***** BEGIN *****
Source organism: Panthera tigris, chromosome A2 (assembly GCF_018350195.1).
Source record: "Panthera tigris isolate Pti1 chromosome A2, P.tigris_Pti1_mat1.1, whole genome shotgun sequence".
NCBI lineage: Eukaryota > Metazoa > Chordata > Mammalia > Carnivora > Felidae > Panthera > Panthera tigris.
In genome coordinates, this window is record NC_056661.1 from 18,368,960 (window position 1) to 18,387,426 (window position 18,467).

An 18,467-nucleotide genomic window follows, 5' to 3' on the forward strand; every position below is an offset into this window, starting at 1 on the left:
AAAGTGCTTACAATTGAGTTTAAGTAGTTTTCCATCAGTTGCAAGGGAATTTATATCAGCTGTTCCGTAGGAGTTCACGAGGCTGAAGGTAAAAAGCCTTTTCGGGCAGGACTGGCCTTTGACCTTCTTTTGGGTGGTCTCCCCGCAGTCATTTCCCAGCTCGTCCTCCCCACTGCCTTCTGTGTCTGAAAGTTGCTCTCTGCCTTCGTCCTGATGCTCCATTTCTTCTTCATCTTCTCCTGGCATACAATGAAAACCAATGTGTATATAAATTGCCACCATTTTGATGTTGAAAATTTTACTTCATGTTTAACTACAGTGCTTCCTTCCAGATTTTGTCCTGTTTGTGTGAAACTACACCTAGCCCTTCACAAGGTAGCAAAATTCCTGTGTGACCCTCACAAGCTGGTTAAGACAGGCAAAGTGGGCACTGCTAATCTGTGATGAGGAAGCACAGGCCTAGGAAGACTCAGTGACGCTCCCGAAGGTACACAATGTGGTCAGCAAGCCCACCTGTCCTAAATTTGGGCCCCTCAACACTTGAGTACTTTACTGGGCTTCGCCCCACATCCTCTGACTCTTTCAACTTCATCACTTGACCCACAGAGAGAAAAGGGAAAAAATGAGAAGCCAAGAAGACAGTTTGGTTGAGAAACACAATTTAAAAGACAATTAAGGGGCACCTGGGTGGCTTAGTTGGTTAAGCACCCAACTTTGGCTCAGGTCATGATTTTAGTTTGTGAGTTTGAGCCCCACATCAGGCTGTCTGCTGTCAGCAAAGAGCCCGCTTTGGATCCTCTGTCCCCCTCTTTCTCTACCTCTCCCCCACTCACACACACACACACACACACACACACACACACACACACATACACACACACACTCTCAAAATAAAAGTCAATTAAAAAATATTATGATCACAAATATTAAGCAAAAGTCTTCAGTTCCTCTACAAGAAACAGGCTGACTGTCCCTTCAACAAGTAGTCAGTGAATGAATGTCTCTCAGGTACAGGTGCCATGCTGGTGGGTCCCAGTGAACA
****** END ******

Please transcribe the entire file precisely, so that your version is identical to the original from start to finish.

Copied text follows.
Source organism: Panthera tigris, chromosome A2 (assembly GCF_018350195.1).
Source record: "Panthera tigris isolate Pti1 chromosome A2, P.tigris_Pti1_mat1.1, whole genome shotgun sequence".
NCBI lineage: Eukaryota > Metazoa > Chordata > Mammalia > Carnivora > Felidae > Panthera > Panthera tigris.
In genome coordinates, this window is record NC_056661.1 from 18,368,960 (window position 1) to 18,387,426 (window position 18,467).

An 18,467-nucleotide genomic window follows, 5' to 3' on the forward strand; every position below is an offset into this window, starting at 1 on the left:
AAAGTGCTTACAATTGAGTTTAAGTAGTTTTCCATCAGTTGCAAGGGAATTTATATCAGCTGTTCCGTAGGAGTTCACGAGGCTGAAGGTAAAAAGCCTTTTCGGGCAGGACTGGCCTTTGACCTTCTTTTGGGTGGTCTCCCCGCAGTCATTTCCCAGCTCGTCCTCCCCACTGCCTTCTGTGTCTGAAAGTTGCTCTCTGCCTTCGTCCTGATGCTCCATTTCTTCTTCATCTTCTCCTGGCATACAATGAAAACCAATGTGTATATAAATTGCCACCATTTTGATGTTGAAAATTTTACTTCATGTTTAACTACAGTGCTTCCTTCCAGATTTTGTCCTGTTTGTGTGAAACTACACCTAGCCCTTCACAAGGTAGCAAAATTCCTGTGTGACCCTCACAAGCTGGTTAAGACAGGCAAAGTGGGCACTGCTAATCTGTGATGAGGAAGCACAGGCCTAGGAAGACTCAGTGACGCTCCCGAAGGTACACAATGTGGTCAGCAAGCCCACCTGTCCTAAATTTGGGCCCCTCAACACTTGAGTACTTTACTGGGCTTCGCCCCACATCCTCTGACTCTTTCAACTTCATCACTTGACCCACAGAGAGAAAAGGGAAAAAATGAGAAGCCAAGAAGACAGTTTGGTTGAGAAACACAATTTAAAAGACAATTAAGGGGCACCTGGGTGGCTTAGTTGGTTAAGCACCCAACTTTGGCTCAGGTCATGATTTTAGTTTGTGAGTTTGAGCCCCACATCAGGCTGTCTGCTGTCAGCAAAGAGCCCGCTTTGGATCCTCTGTCCCCCTCTTTCTCTACCTCTCCCCCACTCACACACACACACACACACACACACACACACACACACACATACACACACACACTCTCAAAATAAAAGTCAATTAAAAAATATTATGATCACAAATATTAAGCAAAAGTCTTCAGTTCCTCTACAAGAAACAGGCTGACTGTCCCTTCAACAAGTAGTCAGTGAATGAATGTCTCTCAGGTACAGGTGCCATGCTGGTGGGTCCCAGTGAACA